• Śpiew inuicki



  • Pastoral flute

    Carmelo Salemi


  • Bodhrán

    John Joe Kelly


  • Bendir, Arab singing

    Sofien Zaïdi

    Djerba, Tunisia

  • Maori haka dance

    Kemara Kennedy & Laurence Kershaw

    New Zealand

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Masters: Kemara Kennedy and Laurence Kershaw

During the Festival, the Maori dance haka workshop will be run by Moana & The Tribe’s dancers: Kemara Kennedy and Laurence Kershaw.

Kemara Kennedy
A member of the action-packed, high-intensity, electrifying group Te Mātārae I Ōrehu founded by a distinguished Maori mentor - Master Wētini Mitai-Ngatai. Kemara is also a respected Maori wood carver and a graduate of The New Zealand Maori Arts & Crafts Institute. He currently teaches art at the Total Immersion School, Hurunga-te-rangi. Kemara is Moana & the Tribe’s personal trainer and performs with them on tours.

Laurence Kershaw
A professional haka performer, adept in a number of traditional performance and weaponry artforms. Member of the dance group Moana & The Tribe, he also takes part in other projects.

Dance class - Maori haka dance

Haka is a traditional battle cry, but also a dance of Maori tribes from New Zealand. It stems from the warrior tradition and it became the symbol of political protests and protection of native communities of the islands. Haka is performed in a group, by men stamping vigorously with the rhythmical, shouted accompaniment which maximizes the impact. Its aim is to show their strength and will of victory, which is supposed to repel the enemy.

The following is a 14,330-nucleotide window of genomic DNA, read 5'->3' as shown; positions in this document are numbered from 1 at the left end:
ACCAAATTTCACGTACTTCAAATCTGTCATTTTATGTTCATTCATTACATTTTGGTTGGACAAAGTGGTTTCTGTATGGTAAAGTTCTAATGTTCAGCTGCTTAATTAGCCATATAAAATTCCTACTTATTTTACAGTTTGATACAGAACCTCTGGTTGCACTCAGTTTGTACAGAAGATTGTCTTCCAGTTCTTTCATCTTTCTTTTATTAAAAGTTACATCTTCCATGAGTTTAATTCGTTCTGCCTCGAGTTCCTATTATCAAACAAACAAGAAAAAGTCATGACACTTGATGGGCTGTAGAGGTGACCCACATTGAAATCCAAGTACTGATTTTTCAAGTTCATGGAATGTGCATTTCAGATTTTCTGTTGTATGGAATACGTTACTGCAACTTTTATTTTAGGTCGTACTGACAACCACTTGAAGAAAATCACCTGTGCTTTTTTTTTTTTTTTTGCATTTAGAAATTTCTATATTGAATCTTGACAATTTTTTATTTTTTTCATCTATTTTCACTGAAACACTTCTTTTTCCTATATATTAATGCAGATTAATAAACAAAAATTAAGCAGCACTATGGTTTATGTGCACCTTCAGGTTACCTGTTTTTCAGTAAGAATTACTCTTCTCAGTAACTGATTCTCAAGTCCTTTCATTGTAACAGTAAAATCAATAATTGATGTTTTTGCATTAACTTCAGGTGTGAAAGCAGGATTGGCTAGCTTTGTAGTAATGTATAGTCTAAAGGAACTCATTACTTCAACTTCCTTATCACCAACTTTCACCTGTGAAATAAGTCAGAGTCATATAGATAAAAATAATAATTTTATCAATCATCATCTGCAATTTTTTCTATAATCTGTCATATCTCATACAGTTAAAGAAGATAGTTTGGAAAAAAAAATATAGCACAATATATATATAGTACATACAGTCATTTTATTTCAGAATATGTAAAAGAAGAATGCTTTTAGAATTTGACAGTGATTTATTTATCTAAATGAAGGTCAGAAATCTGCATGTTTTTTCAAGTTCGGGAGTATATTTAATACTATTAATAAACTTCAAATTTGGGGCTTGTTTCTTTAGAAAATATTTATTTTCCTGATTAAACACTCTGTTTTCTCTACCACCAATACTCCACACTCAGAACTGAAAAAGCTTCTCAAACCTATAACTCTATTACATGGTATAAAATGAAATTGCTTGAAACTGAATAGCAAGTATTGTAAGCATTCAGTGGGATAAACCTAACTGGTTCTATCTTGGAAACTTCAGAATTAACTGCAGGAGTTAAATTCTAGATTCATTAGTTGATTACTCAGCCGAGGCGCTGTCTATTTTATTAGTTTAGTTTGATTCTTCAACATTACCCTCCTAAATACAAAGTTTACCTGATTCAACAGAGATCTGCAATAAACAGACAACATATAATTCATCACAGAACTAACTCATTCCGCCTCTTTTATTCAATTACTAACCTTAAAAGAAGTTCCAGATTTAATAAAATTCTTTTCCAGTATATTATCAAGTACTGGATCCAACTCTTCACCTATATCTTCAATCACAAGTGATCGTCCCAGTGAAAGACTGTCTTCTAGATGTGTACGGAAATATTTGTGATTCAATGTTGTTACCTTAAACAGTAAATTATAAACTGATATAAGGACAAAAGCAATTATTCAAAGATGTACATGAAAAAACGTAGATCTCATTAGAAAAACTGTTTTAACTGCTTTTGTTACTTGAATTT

The dance got popular thanks to New Zealand's rugby team which has been performing it before their games for over 100 years. In this context, it gains a contemporary meaning, as All Blacks is a team which triumphs constantly and haka has always been its attribute. They dance it in such a passionate way that it’s sometimes considered to be unsportsmanlike behaviour. Before the game, most western teams just sing their anthems, but the New Zealanders move straight to attack in the moment they start dancing Ka mate.

Ka mate – one of the most popular forms of haka, was invented in the 19th century by a warrior who managed to escape the enemy. He was helped by a woman, which makes Ka matea the praise of female sexuality. Nevertheless, its main message is the foreshadow of indestructibility. The cry ka mate! – I’ll die!, is overcome by the hope of survival: ka ora! – I live!.